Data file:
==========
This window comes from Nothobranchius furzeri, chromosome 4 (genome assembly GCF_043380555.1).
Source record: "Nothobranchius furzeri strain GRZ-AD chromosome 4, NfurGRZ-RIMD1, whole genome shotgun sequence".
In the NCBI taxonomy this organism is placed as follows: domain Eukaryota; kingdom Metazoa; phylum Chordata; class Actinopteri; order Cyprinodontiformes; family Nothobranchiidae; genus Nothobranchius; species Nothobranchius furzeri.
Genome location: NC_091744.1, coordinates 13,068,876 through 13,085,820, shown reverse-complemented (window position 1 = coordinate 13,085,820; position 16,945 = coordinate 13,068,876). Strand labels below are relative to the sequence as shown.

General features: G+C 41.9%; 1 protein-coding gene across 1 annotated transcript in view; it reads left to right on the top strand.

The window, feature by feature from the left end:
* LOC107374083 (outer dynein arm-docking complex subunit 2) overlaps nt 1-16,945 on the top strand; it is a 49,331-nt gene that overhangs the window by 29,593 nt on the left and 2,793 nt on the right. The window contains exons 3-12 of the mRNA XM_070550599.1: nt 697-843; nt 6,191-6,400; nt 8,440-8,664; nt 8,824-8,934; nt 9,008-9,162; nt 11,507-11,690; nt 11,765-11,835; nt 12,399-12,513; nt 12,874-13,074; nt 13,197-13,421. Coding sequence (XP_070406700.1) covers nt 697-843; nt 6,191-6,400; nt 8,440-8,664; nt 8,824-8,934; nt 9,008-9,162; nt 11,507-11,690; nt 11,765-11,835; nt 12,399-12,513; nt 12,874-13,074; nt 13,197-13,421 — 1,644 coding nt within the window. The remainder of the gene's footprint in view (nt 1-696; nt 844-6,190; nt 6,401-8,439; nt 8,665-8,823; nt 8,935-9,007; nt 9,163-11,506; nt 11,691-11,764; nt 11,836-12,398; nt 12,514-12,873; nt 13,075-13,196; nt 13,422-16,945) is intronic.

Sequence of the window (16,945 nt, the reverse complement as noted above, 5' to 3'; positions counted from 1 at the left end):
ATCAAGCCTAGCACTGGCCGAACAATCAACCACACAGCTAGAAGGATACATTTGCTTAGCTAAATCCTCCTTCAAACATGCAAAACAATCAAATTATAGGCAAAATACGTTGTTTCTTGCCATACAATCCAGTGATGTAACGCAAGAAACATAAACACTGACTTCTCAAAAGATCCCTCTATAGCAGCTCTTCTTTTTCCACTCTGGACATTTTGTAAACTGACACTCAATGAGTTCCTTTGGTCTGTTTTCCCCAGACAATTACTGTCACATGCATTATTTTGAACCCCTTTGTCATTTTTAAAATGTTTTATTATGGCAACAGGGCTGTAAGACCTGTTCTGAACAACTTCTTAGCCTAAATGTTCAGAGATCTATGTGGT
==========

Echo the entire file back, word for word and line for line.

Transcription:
This window comes from Nothobranchius furzeri, chromosome 4 (genome assembly GCF_043380555.1).
Source record: "Nothobranchius furzeri strain GRZ-AD chromosome 4, NfurGRZ-RIMD1, whole genome shotgun sequence".
In the NCBI taxonomy this organism is placed as follows: domain Eukaryota; kingdom Metazoa; phylum Chordata; class Actinopteri; order Cyprinodontiformes; family Nothobranchiidae; genus Nothobranchius; species Nothobranchius furzeri.
Genome location: NC_091744.1, coordinates 13,068,876 through 13,085,820, shown reverse-complemented (window position 1 = coordinate 13,085,820; position 16,945 = coordinate 13,068,876). Strand labels below are relative to the sequence as shown.

General features: G+C 41.9%; 1 protein-coding gene across 1 annotated transcript in view; it reads left to right on the top strand.

The window, feature by feature from the left end:
* LOC107374083 (outer dynein arm-docking complex subunit 2) overlaps nt 1-16,945 on the top strand; it is a 49,331-nt gene that overhangs the window by 29,593 nt on the left and 2,793 nt on the right. The window contains exons 3-12 of the mRNA XM_070550599.1: nt 697-843; nt 6,191-6,400; nt 8,440-8,664; nt 8,824-8,934; nt 9,008-9,162; nt 11,507-11,690; nt 11,765-11,835; nt 12,399-12,513; nt 12,874-13,074; nt 13,197-13,421. Coding sequence (XP_070406700.1) covers nt 697-843; nt 6,191-6,400; nt 8,440-8,664; nt 8,824-8,934; nt 9,008-9,162; nt 11,507-11,690; nt 11,765-11,835; nt 12,399-12,513; nt 12,874-13,074; nt 13,197-13,421 — 1,644 coding nt within the window. The remainder of the gene's footprint in view (nt 1-696; nt 844-6,190; nt 6,401-8,439; nt 8,665-8,823; nt 8,935-9,007; nt 9,163-11,506; nt 11,691-11,764; nt 11,836-12,398; nt 12,514-12,873; nt 13,075-13,196; nt 13,422-16,945) is intronic.

Sequence of the window (16,945 nt, the reverse complement as noted above, 5' to 3'; positions counted from 1 at the left end):
ATCAAGCCTAGCACTGGCCGAACAATCAACCACACAGCTAGAAGGATACATTTGCTTAGCTAAATCCTCCTTCAAACATGCAAAACAATCAAATTATAGGCAAAATACGTTGTTTCTTGCCATACAATCCAGTGATGTAACGCAAGAAACATAAACACTGACTTCTCAAAAGATCCCTCTATAGCAGCTCTTCTTTTTCCACTCTGGACATTTTGTAAACTGACACTCAATGAGTTCCTTTGGTCTGTTTTCCCCAGACAATTACTGTCACATGCATTATTTTGAACCCCTTTGTCATTTTTAAAATGTTTTATTATGGCAACAGGGCTGTAAGACCTGTTCTGAACAACTTCTTAGCCTAAATGTTCAGAGATCTATGTGGT